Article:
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About Tim Hardaway

Tim Hardaway (born September 1, 1966) is a retired basketball player who played in the NBA and was one of the league's best point guards in his prime. Six feet tall, he was best known for his devastating crossover dribble (dubbed the "UTEP Two-step" by television analysts), a move which he helped to popularize among younger players.

Hardaway was born in Chicago, Illinois. After graduating from Carver Area High School in Chicago, he attended the University of Texas at El Paso (UTEP) where he won the Frances Pomeroy Naismith Award as the best college player six feet tall or under. Hardaway was selected as the 14th pick of the first round, in the 1989 NBA Draft by the Golden State Warriors.

In his best seasons, Hardaway averaged 18 to 23 points and 8 to 10 assists per game. He reached 5,000 points and 2,500 assists faster than any other NBA player, except Oscar Robertson. Hardaway also competed in five NBA All-Star Games. He was once the Miami Heat's all-time leader in assists, and together with center Alonzo Mourning led the Heat to some of the franchise's best seasons. Late season injuries kept Hardaway from performing at the peak of his abilities for almost all of the Heat's playoff runs, and he missed most of the playoff games.

He was an MVP candidate following the 1996–97 season, making it to the All-NBA First Team after leading the Heat to the best record in franchise history while averaging 20.3 points, 8.6 assists, and being fourth in the league with 203 three-point baskets.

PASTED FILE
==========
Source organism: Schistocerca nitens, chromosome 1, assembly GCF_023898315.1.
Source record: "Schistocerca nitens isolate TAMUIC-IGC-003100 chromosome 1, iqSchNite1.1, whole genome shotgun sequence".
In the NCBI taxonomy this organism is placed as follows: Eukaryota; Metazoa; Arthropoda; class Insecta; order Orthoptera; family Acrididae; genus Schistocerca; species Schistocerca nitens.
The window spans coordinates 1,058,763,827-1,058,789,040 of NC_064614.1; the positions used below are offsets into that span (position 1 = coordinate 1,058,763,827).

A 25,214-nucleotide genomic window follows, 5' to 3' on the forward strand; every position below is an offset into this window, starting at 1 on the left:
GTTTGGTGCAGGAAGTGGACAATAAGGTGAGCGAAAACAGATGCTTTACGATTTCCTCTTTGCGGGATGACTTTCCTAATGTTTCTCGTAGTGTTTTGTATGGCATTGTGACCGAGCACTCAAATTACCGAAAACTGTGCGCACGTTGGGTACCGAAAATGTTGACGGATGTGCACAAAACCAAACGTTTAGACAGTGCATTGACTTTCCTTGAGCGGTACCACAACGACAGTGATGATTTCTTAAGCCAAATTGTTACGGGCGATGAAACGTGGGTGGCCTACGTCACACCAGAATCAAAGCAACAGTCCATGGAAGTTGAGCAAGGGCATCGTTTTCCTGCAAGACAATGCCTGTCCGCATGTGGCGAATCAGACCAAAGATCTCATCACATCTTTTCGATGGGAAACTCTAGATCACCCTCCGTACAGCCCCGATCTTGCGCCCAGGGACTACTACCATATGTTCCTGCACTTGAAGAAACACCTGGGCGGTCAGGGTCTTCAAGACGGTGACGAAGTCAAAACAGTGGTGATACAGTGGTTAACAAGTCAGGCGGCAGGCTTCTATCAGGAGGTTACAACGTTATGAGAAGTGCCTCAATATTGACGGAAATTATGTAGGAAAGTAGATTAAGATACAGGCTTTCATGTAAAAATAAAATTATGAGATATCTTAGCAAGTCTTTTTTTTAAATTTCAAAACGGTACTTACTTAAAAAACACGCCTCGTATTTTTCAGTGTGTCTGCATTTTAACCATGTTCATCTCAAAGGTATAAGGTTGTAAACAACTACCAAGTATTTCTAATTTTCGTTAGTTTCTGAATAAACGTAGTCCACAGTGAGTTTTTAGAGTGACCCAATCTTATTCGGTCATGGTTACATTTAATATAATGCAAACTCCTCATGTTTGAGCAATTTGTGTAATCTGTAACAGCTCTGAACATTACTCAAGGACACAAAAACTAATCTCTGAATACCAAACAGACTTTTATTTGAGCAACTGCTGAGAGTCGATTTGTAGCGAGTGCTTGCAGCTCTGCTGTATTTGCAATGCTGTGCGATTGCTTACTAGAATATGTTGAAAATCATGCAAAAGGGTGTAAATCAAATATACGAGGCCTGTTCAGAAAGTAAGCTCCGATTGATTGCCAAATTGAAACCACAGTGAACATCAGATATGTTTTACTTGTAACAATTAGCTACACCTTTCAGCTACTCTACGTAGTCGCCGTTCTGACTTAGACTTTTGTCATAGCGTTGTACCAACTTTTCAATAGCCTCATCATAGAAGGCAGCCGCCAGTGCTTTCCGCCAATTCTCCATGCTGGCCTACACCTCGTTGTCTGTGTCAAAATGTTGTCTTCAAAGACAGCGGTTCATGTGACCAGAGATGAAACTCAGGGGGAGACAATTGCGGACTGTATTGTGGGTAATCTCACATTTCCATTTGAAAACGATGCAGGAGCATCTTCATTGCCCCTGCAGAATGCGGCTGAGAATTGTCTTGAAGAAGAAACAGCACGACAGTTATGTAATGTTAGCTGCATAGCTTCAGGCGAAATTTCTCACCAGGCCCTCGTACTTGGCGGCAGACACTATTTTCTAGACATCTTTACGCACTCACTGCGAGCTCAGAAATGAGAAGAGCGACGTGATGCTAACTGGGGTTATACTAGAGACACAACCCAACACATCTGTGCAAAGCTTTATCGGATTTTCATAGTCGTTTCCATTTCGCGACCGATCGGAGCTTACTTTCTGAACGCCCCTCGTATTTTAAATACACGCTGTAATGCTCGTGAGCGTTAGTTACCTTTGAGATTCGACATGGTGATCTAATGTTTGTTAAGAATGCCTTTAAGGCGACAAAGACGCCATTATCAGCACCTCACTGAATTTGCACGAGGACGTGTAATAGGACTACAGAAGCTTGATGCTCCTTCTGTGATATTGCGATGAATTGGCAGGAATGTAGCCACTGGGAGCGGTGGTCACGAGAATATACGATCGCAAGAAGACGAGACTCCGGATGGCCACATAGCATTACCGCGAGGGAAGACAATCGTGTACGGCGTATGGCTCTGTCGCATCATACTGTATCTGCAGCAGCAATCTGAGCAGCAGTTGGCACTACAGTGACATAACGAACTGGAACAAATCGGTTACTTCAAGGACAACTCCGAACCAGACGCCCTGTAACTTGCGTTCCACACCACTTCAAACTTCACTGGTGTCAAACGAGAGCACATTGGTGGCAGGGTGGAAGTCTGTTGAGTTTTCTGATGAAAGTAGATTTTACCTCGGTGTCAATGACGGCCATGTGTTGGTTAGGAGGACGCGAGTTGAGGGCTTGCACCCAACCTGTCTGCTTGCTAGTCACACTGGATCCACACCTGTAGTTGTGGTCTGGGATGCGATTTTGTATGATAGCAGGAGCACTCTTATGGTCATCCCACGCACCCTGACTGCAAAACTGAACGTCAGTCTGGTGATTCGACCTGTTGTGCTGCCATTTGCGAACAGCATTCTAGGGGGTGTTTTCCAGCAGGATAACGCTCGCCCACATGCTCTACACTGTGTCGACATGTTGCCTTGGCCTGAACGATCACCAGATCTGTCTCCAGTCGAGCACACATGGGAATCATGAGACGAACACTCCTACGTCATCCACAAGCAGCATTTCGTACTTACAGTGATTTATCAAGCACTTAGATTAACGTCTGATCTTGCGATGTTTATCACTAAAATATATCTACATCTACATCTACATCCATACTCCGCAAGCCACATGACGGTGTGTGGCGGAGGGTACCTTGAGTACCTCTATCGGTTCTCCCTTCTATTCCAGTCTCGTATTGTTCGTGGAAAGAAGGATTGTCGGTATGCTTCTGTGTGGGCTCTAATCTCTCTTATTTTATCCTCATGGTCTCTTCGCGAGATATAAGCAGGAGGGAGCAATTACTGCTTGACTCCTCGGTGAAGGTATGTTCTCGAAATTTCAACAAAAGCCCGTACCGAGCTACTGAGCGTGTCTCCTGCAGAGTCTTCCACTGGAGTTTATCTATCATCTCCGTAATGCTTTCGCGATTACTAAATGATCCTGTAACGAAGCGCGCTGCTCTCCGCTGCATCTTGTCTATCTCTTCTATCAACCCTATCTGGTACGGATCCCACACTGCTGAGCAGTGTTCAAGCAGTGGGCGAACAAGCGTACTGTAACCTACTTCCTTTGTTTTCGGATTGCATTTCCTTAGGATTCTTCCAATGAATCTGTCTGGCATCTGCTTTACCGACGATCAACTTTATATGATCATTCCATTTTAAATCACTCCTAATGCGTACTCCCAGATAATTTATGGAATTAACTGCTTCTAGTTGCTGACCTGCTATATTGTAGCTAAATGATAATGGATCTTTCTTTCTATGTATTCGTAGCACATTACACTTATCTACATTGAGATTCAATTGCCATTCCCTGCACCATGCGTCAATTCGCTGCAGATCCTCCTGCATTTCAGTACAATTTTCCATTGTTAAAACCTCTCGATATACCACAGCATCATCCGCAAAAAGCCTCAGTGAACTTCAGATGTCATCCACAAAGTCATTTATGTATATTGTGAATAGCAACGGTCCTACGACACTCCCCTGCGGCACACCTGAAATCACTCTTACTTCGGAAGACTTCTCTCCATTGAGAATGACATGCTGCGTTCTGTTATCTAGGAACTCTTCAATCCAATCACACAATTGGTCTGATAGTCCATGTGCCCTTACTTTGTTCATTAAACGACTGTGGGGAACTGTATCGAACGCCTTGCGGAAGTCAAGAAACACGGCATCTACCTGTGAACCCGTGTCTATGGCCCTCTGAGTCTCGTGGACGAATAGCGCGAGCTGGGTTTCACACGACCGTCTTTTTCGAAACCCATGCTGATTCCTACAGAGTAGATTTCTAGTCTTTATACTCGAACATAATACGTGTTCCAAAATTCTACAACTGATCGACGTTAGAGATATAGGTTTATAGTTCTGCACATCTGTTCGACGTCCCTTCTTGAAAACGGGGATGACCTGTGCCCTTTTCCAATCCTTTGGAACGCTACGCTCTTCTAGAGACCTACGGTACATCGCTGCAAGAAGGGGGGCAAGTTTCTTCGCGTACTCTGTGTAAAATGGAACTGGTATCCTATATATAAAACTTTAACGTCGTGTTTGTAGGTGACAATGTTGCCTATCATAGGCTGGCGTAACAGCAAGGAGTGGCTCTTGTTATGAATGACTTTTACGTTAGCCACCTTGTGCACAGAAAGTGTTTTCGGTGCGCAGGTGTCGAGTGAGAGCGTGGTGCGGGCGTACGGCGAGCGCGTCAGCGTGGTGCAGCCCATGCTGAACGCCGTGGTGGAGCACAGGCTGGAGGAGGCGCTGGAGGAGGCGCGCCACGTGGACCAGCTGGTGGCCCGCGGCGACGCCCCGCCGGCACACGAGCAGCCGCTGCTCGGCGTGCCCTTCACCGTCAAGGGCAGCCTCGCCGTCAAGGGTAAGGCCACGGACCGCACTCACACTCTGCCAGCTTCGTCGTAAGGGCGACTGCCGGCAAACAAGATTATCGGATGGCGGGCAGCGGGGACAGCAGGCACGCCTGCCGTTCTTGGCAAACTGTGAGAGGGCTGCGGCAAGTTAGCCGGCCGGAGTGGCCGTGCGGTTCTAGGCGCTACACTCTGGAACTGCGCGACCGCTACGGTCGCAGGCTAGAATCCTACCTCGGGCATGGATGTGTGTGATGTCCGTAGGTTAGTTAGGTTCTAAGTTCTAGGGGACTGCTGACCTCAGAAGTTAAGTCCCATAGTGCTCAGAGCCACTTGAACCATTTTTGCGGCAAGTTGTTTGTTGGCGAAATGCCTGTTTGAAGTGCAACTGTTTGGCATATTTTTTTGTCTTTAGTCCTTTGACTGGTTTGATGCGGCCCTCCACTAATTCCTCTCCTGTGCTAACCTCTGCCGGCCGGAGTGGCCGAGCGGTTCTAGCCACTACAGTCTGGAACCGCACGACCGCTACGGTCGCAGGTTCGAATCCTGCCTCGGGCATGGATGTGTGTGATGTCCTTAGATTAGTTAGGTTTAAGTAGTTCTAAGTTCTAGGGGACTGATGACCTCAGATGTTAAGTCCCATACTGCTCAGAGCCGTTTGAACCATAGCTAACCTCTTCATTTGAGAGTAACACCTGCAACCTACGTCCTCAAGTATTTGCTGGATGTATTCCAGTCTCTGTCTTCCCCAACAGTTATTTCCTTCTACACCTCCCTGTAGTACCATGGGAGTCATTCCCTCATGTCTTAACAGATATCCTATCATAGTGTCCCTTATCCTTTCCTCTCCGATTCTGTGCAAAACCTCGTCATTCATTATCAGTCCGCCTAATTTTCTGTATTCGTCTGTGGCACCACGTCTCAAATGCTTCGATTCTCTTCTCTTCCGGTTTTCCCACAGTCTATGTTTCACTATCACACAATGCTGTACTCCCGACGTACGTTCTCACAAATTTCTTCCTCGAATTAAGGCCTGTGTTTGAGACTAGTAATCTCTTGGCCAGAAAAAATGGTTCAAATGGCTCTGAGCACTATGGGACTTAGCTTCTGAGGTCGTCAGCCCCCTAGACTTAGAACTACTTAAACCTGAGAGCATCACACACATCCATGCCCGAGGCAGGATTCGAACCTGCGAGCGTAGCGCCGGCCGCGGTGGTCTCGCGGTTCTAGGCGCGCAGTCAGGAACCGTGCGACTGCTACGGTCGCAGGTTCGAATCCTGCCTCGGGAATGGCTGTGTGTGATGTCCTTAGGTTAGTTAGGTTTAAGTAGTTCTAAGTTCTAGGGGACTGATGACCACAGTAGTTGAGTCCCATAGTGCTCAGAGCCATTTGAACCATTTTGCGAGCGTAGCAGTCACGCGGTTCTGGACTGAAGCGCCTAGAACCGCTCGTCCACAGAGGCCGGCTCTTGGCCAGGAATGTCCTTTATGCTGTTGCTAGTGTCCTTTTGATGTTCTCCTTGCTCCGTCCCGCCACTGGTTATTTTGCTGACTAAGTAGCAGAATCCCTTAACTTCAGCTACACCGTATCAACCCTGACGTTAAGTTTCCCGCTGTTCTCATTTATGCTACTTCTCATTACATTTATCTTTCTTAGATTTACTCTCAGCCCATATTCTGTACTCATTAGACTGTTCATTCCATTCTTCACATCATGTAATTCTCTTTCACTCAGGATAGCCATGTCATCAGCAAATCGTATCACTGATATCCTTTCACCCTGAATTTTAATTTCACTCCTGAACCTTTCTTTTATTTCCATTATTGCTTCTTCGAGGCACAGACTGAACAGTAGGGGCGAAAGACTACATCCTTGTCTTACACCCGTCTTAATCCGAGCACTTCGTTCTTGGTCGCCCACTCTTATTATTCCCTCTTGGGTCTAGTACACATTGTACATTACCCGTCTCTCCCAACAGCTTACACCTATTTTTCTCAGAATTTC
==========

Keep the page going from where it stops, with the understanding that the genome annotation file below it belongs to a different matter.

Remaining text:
Hardaway was the 1989 WAC Player of the Year.

Hardaway recorded 5,000 points and 2,500 assists, second fastest in NBA history after Oscar Robertson. Hardaway accomplished it in 262 games; Robertson took only 247. Hardaway held the record for most assists in Miami Heat franchise history with 1,947, until his total was surpassed by Dwyane Wade on January 16, 2010. Hardaway shares the record for second most steals in an NBA Playoffs game, with 8 in Game 2 of the 1991 Western Conference Semifinals against the Los Angeles Lakers and in Game 4 of the 1992 Western Conference First Round against the Seattle SuperSonics.

In 1991–92, Hardaway became the 7th player in NBA history to average 20 points (23.4 ppg) and 10 assists (10.0 apg) in a season, a feat he accomplished again in 1992–93 (21.5 ppg, 10.6 apg).

Hardaway's #10 was retired by the Miami Heat on October 28, 2009.

Career history
1989–1996 Golden State Warriors
1996–2001 Miami Heat
2001–2002 Dallas Mavericks
2002 Denver Nuggets
2003 Indiana Pacers

Career highlights and awards

5× NBA All-Star (1991–1993, 1997–1998)
All-NBA First Team (1997)
3× All-NBA Second Team (1992, 1998–1999)
All-NBA Third Team (1993)
NBA All-Rookie First Team (1990)
WAC Player of the Year (1989)
#10 retired by Miami Heat

Career NBA statistics
Points 15,173 (17.3 ppg)
Assists 7,095 (8.2 apg)
Steals 1,428 (1.6 spg)